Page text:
Worm Breeder's Gazette 11(4): 104

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deg-1 Suppressors

Eve Wolinsky

Figure 1

Extragenic suppressors: I am seeking extragenic suppressors of deg-1(
u38) by looking for tail touch sensitive revertants of a high-copy 
number, stable transformant strain.  This strain (TU1191, Nature 
345:410) arose after microinjection of a mixture of deg-1 dominant 
mutant u38 DNA and unc-22 antisense DNA into wild type oocytes.  
Genetically, the Deg and Twi phenotypes of this strain show X-linkage. 
By Southern blot analysis, at least ten intact copies of the u38 
allele are present.  The null phenotype of deg-1 is wild type, and 
after EMS mutagenesis of u38 animals, touch sensitive, intragenic 
revertants are readily isolated at the expected frequency for gene 
knock-out events.  It is therefore tedious to look for rare extragenic 
reversion events against the background of higher frequency intragenic 
events.  After mutagenesis of TU1191, however, touch sensitive progeny 
occur much less frequently.  I chose to work with this strain because 
intragenic reversion in only one of the multiple copies of the u38 
transforming DNA would be unlikely to restore tail touch sensitivity.  
The Deg phenotype of TU1191 is in fact partially suppressed by mec-6 
mutations, thus I expect to be able to identify mutations in other 
genes which act as suppressors of u38.  Unfortunately, EMS mutagenesis 
seems to stimulate excision of the transforming DNA, perhaps as a 
result of activation of DNA repair systems.  Several touch sensitive 
revertants have been obtained which no longer express the Twi 
phenotype, and which fail to segregate the Deg phenotype when 
outcrossed.  One candidate so far meets the criteria of tail touch 
sensitivity, and co-segregation of both the Twi and Deg phenotypes 
after outcrossing.  
Intragenic revertants: Most pseudo-wild type revertants of u38 
behave like null alleles.  I isolated one exceptional revertant, u38 
u424, which confers a wild type phenotype to homozygotes, but which 
also acts as a semi-dominant suppressor of the original u38 mutation 
in trans.  As shown in the graph, suppression is cold-sensitive (
animals were scored as gravid adults).  Because the u38 and u38 u424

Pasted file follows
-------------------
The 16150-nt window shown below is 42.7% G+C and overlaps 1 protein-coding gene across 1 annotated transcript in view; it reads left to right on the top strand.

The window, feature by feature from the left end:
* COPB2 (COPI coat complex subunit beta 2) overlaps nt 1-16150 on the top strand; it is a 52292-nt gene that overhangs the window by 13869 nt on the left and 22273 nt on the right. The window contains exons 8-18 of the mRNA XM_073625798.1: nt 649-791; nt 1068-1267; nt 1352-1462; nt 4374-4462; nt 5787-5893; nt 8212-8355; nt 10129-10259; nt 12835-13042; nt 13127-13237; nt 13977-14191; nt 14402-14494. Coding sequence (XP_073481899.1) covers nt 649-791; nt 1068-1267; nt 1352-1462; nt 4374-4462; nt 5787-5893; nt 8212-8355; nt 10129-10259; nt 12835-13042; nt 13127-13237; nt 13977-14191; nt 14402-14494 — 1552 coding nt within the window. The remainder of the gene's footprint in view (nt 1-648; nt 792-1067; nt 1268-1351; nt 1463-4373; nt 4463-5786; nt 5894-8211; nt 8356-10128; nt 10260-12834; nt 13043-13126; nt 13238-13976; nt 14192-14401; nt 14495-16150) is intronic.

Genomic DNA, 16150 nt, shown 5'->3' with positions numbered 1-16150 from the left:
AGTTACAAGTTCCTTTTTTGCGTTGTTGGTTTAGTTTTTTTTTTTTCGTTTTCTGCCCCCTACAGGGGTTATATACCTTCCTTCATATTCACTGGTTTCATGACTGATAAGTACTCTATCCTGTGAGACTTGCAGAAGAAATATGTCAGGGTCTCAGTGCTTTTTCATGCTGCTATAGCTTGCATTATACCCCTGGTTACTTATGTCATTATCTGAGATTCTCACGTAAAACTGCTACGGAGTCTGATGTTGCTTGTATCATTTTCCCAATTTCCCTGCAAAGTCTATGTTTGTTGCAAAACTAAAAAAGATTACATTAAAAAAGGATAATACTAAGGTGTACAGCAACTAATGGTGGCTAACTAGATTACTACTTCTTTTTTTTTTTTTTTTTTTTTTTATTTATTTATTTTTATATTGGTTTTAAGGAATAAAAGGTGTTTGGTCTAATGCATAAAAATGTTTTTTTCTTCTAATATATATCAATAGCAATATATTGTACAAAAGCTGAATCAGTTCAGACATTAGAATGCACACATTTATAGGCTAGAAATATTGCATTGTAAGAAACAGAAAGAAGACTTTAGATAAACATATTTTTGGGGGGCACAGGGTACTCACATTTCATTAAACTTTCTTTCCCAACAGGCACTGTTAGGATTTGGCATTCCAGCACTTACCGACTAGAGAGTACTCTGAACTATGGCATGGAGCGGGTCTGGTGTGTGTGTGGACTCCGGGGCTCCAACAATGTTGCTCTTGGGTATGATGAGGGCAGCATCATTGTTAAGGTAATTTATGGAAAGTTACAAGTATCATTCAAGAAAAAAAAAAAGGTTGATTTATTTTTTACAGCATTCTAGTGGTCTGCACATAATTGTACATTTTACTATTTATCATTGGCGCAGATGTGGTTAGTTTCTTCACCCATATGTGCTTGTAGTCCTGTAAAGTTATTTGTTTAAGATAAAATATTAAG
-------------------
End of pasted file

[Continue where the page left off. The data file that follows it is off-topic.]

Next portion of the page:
alleles both show dominant effects, I compared their DNA sequences 
around the region encoding the amino acid changes that Monica Driscoll 
and Martin Chalfie reported (E. Coast Worm Mtg.) constitute the 
dominant mec-4 mutations.  They also reported that mec-4 and deg-1 
predicted protein sequences are highly homologous.  mec-4 dominant 
alleles and deg-1(u38) affect different neurons, but in each case 
affected cells undergo vacuolar degenerations which appear to be 
similar events.  A comparison of the wild-type, u38, and u38 u424 
sequences is shown below.  In fact, u38 contains the same ala->val 
change described for mec-4(d).  The double mutant u38 u424 retains 
this change, and an additional mutation, gly->arg is present nearby.  
The ala->val mutation has little effect on computer predictions of 
protein structure.  The gly->arg change, however, reduces the 
hydrophobicity of the possible membrane spanning domain and removes a 
predicted turn in the peptide backbone.  The dominance of the 
suppressor mutation suggests that the double mutant protein may 
interact with u38 molecules in a way that inactivates their cell 
killing activity, for example by disrupting complexes of deg-1 
proteins.  The gly->arg mutation is likely to change the shape of the 
protein at the junction between the extracellular space and the 
membrane, or even prevent its proper insertion into the membrane.  
Either effect might prevent association of deg-1 molecules.
[See Figure 1]

Figure 1